Individuals with Disabilities Education Act:

Education Should Provide Additional Guidance to Help States Smoothly Transition Children to Preschool

GAO-06-26: Published: Dec 14, 2005. Publicly Released: Dec 14, 2005.

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Cornelia M. Ashby
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Part C of the Individuals with Disabilities Education Act (IDEA) was established to ensure that infants and toddlers with disabilities, from birth to age 3, and their families receive appropriate early intervention services. Within the Department of Education (Education), the Office of Special Education Programs (OSEP) is responsible for awarding and monitoring grants to states for Part C according to IDEA requirements. To address questions about how states have implemented IDEA Part C, this report provides information on (1) how Part C programs differ in their eligibility criteria and whom they serve, (2) to what extent states differ in their provision of services and funding, and (3) how Education and state lead agencies help support and oversee efforts to implement Part C, such as identifying children for services and transitioning children to follow-on programs, such as IDEA Part B.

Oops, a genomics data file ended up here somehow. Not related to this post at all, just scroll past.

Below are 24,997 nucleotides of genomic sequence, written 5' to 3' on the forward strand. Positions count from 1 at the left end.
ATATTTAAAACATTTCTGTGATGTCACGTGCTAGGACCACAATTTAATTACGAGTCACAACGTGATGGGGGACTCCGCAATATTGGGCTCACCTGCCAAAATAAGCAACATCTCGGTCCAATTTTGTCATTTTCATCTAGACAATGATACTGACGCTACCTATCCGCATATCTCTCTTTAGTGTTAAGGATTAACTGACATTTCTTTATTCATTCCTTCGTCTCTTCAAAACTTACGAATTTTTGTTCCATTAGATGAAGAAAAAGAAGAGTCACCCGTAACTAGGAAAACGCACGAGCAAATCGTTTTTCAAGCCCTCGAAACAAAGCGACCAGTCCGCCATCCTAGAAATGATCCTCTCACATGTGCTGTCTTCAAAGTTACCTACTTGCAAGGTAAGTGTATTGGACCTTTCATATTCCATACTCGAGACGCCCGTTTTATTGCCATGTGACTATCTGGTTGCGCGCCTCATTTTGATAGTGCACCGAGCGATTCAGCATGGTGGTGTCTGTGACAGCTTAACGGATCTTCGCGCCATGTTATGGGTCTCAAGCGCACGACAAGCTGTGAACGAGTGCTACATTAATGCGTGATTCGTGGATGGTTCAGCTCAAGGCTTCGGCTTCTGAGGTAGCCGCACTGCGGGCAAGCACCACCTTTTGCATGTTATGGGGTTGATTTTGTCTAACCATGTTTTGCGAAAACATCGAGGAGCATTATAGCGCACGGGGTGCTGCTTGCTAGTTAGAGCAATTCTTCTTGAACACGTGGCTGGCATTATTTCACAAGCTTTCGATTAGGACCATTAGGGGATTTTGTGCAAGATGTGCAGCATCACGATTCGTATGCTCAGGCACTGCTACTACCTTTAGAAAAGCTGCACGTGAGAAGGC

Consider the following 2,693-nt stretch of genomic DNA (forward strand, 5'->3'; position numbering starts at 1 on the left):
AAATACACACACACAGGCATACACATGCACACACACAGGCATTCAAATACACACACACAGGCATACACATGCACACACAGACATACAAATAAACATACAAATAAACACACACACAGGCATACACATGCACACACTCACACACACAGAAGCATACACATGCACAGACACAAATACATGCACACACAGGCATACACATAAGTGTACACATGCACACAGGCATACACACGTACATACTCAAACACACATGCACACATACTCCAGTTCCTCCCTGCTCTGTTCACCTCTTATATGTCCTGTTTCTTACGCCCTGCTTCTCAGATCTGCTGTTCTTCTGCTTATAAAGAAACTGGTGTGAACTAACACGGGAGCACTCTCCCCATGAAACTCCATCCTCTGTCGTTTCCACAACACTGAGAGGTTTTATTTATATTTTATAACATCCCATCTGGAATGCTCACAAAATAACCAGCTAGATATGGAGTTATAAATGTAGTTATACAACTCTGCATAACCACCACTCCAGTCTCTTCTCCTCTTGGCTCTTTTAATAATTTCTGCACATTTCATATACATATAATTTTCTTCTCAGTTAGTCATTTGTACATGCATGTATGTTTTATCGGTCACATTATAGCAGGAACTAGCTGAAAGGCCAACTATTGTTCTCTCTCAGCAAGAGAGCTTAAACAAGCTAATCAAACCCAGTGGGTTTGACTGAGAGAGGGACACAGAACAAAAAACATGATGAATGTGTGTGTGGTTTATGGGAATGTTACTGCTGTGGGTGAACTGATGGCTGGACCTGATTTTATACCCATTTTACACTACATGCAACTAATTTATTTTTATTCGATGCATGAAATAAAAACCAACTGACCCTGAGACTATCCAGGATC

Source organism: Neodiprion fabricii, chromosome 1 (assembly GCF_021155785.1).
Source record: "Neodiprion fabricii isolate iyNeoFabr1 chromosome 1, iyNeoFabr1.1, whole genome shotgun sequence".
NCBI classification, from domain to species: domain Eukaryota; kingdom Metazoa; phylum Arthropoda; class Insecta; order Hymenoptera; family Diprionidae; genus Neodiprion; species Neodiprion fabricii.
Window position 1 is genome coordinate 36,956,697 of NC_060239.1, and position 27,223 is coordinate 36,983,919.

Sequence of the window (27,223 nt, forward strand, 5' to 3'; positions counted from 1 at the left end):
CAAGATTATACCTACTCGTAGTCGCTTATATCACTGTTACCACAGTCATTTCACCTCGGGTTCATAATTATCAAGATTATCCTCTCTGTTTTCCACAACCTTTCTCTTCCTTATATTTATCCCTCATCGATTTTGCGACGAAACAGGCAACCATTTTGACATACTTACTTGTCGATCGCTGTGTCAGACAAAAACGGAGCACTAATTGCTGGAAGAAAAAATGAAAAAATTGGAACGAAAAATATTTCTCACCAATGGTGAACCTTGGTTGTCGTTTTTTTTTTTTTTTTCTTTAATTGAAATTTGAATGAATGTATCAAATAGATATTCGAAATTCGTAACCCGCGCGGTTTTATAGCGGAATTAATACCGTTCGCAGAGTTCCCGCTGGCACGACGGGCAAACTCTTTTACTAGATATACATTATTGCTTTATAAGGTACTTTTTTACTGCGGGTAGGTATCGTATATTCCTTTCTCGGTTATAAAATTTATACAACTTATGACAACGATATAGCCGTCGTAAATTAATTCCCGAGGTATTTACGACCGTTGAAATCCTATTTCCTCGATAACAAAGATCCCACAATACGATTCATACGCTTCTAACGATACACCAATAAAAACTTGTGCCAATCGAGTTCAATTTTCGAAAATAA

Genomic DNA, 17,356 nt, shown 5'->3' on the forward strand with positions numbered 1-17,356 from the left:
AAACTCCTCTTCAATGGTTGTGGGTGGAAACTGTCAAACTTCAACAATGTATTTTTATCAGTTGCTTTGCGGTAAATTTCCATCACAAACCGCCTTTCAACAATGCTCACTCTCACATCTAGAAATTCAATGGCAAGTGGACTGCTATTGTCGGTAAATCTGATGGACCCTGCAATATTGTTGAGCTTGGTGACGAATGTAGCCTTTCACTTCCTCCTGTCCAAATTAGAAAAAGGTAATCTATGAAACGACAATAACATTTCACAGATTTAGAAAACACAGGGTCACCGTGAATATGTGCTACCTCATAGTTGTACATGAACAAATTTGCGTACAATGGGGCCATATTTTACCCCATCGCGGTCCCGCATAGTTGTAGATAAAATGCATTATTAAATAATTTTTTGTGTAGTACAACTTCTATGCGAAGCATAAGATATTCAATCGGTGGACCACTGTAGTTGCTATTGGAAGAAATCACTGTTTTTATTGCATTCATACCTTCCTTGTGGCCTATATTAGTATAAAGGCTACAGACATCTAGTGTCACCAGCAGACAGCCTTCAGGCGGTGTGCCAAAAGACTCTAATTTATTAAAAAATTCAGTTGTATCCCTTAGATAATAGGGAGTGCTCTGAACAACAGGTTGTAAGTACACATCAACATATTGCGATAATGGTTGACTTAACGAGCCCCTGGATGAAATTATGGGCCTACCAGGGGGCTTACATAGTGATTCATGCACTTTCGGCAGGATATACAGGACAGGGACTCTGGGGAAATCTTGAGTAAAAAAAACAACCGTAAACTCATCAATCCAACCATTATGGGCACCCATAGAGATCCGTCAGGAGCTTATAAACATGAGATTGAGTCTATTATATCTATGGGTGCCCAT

Eligibility criteria for Part C services for infants and toddlers with disabilities differ from state to state, but do not consistently explain the percentage of children served, which ranges between 1.3 and 7.1 percent. To determine eligibility, most states measure how much the child is delayed in one or more areas of early childhood development, while a few rely exclusively on a clinical team's judgment. Although IDEA Part C is intended to cover children from birth to age 3, most states provide the majority of their Part C services to children 2 to 3 years old. States have public awareness campaigns to identify more eligible infants and toddlers but cite a number of obstacles, including difficulty reaching children in rural areas or in families where English is a second language. The states we visited provide a similar set of services but vary in funding sources. States are required to make available certain early intervention services under IDEA, such as occupational, physical, and speech therapy. However, states report challenges recruiting and retaining professionals, such as speech language pathologists, to provide these services. States rely on various funding sources, but state general revenue funds were generally the largest source of early intervention funding. OSEP and state lead agencies have provided training and technical assistance and used data to monitor implementation of IDEA Part C, but OSEP has lacked some information from local officials needed to determine if children are smoothly transitioning from Part C to Part B. OSEP uses annual reports and performance indicators as part of its effort to monitor compliance with Part C and target technical assistance. For example, data on the percentage of children served help inform OSEP of states' efforts to identify all eligible children. States use similar approaches. Despite these activities, state officials cited challenges transitioning children to Part B services when they turn 3 years old. Education indicated that in preliminary and unpublished data from an ongoing study it had found that gaps occur throughout the year. Officials in the states we visited reported that some children who turn 3 during the summer experience gaps in service. If Part B eligibility is not determined prior to children turning 3 during the summer, then subsequent decisions about whether children should receive extended school year services cannot be made.